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Securing Users and Processes in Oracle® Solaris 11.4

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Updated: November 2020

Assigning Rights to Users

Rights in Oracle Solaris exist on every process. You can add rights to users and roles, and remove rights. Rights include privileges on the user's process, privileges or special IDs on a command that the user runs, and authorizations to perform a particular action. To ease the administrative burden of assigning rights, Oracle Solaris collects rights for services and administrative actions into rights profiles. Rather than assign individual rights to users and roles, you can collect rights in a rights profile. You can then assign the rights profiles to users and roles.

Roles give a name to the administrative task that a user can perform, such as auditadm. To perform an administrative action, the user assumes an assigned role to perform the action. Roles can be required by security policy and they can simply be convenient. You can create roles or you can install the armor package which creates seven roles and their local home directories. For more information about roles, see User and Process Rights Provide an Alternative to the Superuser Model.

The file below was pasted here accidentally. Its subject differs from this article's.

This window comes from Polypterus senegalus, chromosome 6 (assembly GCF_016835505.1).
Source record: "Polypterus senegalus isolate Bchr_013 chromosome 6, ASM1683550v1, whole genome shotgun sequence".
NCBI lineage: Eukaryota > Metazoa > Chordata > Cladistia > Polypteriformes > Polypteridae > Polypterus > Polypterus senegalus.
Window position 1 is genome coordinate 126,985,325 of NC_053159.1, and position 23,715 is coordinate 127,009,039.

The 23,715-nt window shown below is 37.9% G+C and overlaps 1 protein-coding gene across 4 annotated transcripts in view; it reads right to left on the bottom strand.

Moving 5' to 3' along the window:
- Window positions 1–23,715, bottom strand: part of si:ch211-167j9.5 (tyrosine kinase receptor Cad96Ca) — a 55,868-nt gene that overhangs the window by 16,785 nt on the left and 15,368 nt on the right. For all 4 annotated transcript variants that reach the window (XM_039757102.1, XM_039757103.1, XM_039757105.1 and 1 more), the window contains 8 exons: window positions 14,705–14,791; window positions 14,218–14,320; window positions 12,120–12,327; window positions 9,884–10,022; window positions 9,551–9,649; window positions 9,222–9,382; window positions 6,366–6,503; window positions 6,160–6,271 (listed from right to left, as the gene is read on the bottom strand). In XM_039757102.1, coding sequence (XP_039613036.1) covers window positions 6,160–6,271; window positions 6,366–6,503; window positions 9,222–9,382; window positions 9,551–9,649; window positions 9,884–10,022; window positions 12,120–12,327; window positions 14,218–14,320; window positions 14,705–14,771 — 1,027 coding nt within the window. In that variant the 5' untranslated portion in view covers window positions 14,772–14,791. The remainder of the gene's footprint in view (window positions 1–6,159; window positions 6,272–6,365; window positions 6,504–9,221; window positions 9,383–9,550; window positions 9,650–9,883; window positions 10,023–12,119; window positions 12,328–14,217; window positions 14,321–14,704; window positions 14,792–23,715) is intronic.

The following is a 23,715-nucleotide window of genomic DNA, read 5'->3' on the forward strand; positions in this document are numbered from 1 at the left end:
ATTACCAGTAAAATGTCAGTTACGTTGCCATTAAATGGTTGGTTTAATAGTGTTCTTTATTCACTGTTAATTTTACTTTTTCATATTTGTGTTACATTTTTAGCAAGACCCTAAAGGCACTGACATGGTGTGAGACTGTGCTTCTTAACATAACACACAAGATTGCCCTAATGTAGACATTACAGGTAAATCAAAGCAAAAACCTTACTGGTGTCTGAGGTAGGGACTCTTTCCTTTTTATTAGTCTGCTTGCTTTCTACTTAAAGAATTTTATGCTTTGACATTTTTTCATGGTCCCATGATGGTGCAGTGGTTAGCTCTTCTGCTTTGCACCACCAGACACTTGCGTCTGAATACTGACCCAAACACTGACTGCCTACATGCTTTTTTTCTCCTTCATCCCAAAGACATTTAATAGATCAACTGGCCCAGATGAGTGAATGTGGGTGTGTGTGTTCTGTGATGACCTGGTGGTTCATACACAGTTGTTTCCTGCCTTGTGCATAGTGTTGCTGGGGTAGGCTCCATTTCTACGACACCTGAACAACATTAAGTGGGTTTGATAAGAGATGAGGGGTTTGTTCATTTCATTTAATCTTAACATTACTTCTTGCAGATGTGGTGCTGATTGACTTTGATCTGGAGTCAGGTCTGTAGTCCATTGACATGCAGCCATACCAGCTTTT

You can also assign rights to a system, whereby all users who log in to the system are granted those rights. Typically, administrators remove rights from specialized systems, such as kiosks or systems designed only to administer other systems. The preferred method of changing the rights on a system is to enable the account-policy Service Management Facility (SMF) service and modify the system's security attributes as SMF properties. The legacy method is to edit individual files in the /etc directory.

To modify security attributes in SMF, you use a setprop command rather than editing a local file:

example-11u4 $ pfbash svccfg -s account-policy:default  \
  setprop config/etc_security_policyconf/disabled = boolean: false
example-11u4 $ svccfg -s svc:/system/account-policy:default \
  setprop rbac/default_privileges astring: = "basic,!file_link_any"

The preceding commands replace this legacy method:

example-11u3 $ pfexec vim /etc/security/policy.conf

Note -  Oracle Solaris does not enable the account-policy:default service by default. However, you should enable it and use SMF to manage system, user, and role security. The editing of security policy files is deprecated.

For more information, see account-policy(8S) and Modifying System-Wide Privileges, Authorizations, and Rights Profiles.